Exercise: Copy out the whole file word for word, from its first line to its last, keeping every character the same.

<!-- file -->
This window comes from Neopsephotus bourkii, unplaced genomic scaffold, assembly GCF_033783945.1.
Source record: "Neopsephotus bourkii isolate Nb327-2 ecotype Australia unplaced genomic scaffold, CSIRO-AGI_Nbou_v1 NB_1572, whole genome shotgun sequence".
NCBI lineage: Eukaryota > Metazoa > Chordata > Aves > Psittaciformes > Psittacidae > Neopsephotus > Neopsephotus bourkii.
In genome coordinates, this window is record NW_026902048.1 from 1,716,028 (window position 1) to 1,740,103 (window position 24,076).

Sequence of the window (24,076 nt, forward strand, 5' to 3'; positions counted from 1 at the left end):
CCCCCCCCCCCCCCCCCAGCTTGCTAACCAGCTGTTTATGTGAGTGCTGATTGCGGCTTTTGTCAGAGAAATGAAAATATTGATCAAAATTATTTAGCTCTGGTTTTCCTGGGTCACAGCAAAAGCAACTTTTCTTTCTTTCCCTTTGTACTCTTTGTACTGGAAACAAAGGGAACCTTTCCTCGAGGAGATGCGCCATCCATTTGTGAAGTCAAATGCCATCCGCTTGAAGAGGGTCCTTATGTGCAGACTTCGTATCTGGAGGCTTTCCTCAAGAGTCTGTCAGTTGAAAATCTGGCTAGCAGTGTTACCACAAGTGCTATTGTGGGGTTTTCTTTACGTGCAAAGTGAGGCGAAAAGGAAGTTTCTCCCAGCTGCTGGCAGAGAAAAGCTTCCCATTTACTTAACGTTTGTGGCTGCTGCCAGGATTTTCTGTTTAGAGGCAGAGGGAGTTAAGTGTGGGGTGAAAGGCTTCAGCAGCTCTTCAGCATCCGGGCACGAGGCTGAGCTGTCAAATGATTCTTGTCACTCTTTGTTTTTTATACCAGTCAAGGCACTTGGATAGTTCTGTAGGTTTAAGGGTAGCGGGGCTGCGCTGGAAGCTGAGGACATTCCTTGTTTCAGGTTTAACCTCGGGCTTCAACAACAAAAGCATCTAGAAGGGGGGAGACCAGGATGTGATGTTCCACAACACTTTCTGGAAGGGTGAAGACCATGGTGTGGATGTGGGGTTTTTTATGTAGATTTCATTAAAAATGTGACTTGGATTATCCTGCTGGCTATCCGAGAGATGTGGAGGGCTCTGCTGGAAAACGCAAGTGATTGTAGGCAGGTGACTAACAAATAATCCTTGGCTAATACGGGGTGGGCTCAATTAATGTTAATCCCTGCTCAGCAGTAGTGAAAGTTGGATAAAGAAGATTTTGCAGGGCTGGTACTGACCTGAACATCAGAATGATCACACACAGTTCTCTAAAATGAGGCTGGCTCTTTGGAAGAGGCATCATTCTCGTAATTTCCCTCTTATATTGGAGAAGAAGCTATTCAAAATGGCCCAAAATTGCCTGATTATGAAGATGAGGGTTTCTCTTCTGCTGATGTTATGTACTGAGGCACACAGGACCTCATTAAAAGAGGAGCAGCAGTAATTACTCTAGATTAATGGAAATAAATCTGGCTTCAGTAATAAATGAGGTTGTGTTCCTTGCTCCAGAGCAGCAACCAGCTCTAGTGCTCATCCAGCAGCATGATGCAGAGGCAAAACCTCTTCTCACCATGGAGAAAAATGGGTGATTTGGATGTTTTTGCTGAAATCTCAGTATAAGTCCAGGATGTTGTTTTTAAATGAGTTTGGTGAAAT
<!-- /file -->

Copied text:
This window comes from Neopsephotus bourkii, unplaced genomic scaffold, assembly GCF_033783945.1.
Source record: "Neopsephotus bourkii isolate Nb327-2 ecotype Australia unplaced genomic scaffold, CSIRO-AGI_Nbou_v1 NB_1572, whole genome shotgun sequence".
NCBI lineage: Eukaryota > Metazoa > Chordata > Aves > Psittaciformes > Psittacidae > Neopsephotus > Neopsephotus bourkii.
In genome coordinates, this window is record NW_026902048.1 from 1,716,028 (window position 1) to 1,740,103 (window position 24,076).

Sequence of the window (24,076 nt, forward strand, 5' to 3'; positions counted from 1 at the left end):
CCCCCCCCCCCCCCCCCAGCTTGCTAACCAGCTGTTTATGTGAGTGCTGATTGCGGCTTTTGTCAGAGAAATGAAAATATTGATCAAAATTATTTAGCTCTGGTTTTCCTGGGTCACAGCAAAAGCAACTTTTCTTTCTTTCCCTTTGTACTCTTTGTACTGGAAACAAAGGGAACCTTTCCTCGAGGAGATGCGCCATCCATTTGTGAAGTCAAATGCCATCCGCTTGAAGAGGGTCCTTATGTGCAGACTTCGTATCTGGAGGCTTTCCTCAAGAGTCTGTCAGTTGAAAATCTGGCTAGCAGTGTTACCACAAGTGCTATTGTGGGGTTTTCTTTACGTGCAAAGTGAGGCGAAAAGGAAGTTTCTCCCAGCTGCTGGCAGAGAAAAGCTTCCCATTTACTTAACGTTTGTGGCTGCTGCCAGGATTTTCTGTTTAGAGGCAGAGGGAGTTAAGTGTGGGGTGAAAGGCTTCAGCAGCTCTTCAGCATCCGGGCACGAGGCTGAGCTGTCAAATGATTCTTGTCACTCTTTGTTTTTTATACCAGTCAAGGCACTTGGATAGTTCTGTAGGTTTAAGGGTAGCGGGGCTGCGCTGGAAGCTGAGGACATTCCTTGTTTCAGGTTTAACCTCGGGCTTCAACAACAAAAGCATCTAGAAGGGGGGAGACCAGGATGTGATGTTCCACAACACTTTCTGGAAGGGTGAAGACCATGGTGTGGATGTGGGGTTTTTTATGTAGATTTCATTAAAAATGTGACTTGGATTATCCTGCTGGCTATCCGAGAGATGTGGAGGGCTCTGCTGGAAAACGCAAGTGATTGTAGGCAGGTGACTAACAAATAATCCTTGGCTAATACGGGGTGGGCTCAATTAATGTTAATCCCTGCTCAGCAGTAGTGAAAGTTGGATAAAGAAGATTTTGCAGGGCTGGTACTGACCTGAACATCAGAATGATCACACACAGTTCTCTAAAATGAGGCTGGCTCTTTGGAAGAGGCATCATTCTCGTAATTTCCCTCTTATATTGGAGAAGAAGCTATTCAAAATGGCCCAAAATTGCCTGATTATGAAGATGAGGGTTTCTCTTCTGCTGATGTTATGTACTGAGGCACACAGGACCTCATTAAAAGAGGAGCAGCAGTAATTACTCTAGATTAATGGAAATAAATCTGGCTTCAGTAATAAATGAGGTTGTGTTCCTTGCTCCAGAGCAGCAACCAGCTCTAGTGCTCATCCAGCAGCATGATGCAGAGGCAAAACCTCTTCTCACCATGGAGAAAAATGGGTGATTTGGATGTTTTTGCTGAAATCTCAGTATAAGTCCAGGATGTTGTTTTTAAATGAGTTTGGTGAAAT